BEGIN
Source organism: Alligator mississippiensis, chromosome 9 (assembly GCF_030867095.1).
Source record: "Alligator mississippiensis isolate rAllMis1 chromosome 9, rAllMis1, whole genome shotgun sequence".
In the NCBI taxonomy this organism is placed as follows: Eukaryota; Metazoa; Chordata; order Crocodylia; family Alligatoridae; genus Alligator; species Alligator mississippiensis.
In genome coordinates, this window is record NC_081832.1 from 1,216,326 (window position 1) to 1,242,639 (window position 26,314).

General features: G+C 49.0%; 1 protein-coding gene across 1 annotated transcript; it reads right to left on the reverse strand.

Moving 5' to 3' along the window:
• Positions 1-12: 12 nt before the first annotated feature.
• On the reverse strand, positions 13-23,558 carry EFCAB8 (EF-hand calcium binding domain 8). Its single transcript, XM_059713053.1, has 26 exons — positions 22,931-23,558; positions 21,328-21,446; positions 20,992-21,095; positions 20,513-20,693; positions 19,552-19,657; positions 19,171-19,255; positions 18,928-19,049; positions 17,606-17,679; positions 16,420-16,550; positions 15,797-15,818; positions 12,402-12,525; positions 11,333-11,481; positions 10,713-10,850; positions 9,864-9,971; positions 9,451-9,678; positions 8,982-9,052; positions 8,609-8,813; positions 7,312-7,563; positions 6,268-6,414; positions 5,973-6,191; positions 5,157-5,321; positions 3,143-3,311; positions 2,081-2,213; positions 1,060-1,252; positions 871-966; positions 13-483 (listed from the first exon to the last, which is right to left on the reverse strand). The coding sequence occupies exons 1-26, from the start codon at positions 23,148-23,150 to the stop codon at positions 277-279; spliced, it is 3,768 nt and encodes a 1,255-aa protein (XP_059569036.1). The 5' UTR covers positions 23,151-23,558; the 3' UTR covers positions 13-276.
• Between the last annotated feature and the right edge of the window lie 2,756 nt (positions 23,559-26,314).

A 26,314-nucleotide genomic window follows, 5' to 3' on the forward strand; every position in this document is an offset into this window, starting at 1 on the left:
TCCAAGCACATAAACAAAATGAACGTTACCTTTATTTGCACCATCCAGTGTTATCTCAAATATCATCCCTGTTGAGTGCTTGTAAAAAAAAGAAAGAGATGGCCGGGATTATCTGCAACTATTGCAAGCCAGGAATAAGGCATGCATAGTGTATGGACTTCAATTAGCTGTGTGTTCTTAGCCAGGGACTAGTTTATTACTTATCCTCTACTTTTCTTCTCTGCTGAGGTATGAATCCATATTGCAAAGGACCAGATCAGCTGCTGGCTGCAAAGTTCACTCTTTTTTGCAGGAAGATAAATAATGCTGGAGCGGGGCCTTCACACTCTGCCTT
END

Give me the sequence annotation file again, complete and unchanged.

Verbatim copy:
Source organism: Alligator mississippiensis, chromosome 9 (assembly GCF_030867095.1).
Source record: "Alligator mississippiensis isolate rAllMis1 chromosome 9, rAllMis1, whole genome shotgun sequence".
In the NCBI taxonomy this organism is placed as follows: Eukaryota; Metazoa; Chordata; order Crocodylia; family Alligatoridae; genus Alligator; species Alligator mississippiensis.
In genome coordinates, this window is record NC_081832.1 from 1,216,326 (window position 1) to 1,242,639 (window position 26,314).

General features: G+C 49.0%; 1 protein-coding gene across 1 annotated transcript; it reads right to left on the reverse strand.

Moving 5' to 3' along the window:
• Positions 1-12: 12 nt before the first annotated feature.
• On the reverse strand, positions 13-23,558 carry EFCAB8 (EF-hand calcium binding domain 8). Its single transcript, XM_059713053.1, has 26 exons — positions 22,931-23,558; positions 21,328-21,446; positions 20,992-21,095; positions 20,513-20,693; positions 19,552-19,657; positions 19,171-19,255; positions 18,928-19,049; positions 17,606-17,679; positions 16,420-16,550; positions 15,797-15,818; positions 12,402-12,525; positions 11,333-11,481; positions 10,713-10,850; positions 9,864-9,971; positions 9,451-9,678; positions 8,982-9,052; positions 8,609-8,813; positions 7,312-7,563; positions 6,268-6,414; positions 5,973-6,191; positions 5,157-5,321; positions 3,143-3,311; positions 2,081-2,213; positions 1,060-1,252; positions 871-966; positions 13-483 (listed from the first exon to the last, which is right to left on the reverse strand). The coding sequence occupies exons 1-26, from the start codon at positions 23,148-23,150 to the stop codon at positions 277-279; spliced, it is 3,768 nt and encodes a 1,255-aa protein (XP_059569036.1). The 5' UTR covers positions 23,151-23,558; the 3' UTR covers positions 13-276.
• Between the last annotated feature and the right edge of the window lie 2,756 nt (positions 23,559-26,314).

A 26,314-nucleotide genomic window follows, 5' to 3' on the forward strand; every position in this document is an offset into this window, starting at 1 on the left:
TCCAAGCACATAAACAAAATGAACGTTACCTTTATTTGCACCATCCAGTGTTATCTCAAATATCATCCCTGTTGAGTGCTTGTAAAAAAAAGAAAGAGATGGCCGGGATTATCTGCAACTATTGCAAGCCAGGAATAAGGCATGCATAGTGTATGGACTTCAATTAGCTGTGTGTTCTTAGCCAGGGACTAGTTTATTACTTATCCTCTACTTTTCTTCTCTGCTGAGGTATGAATCCATATTGCAAAGGACCAGATCAGCTGCTGGCTGCAAAGTTCACTCTTTTTTGCAGGAAGATAAATAATGCTGGAGCGGGGCCTTCACACTCTGCCTT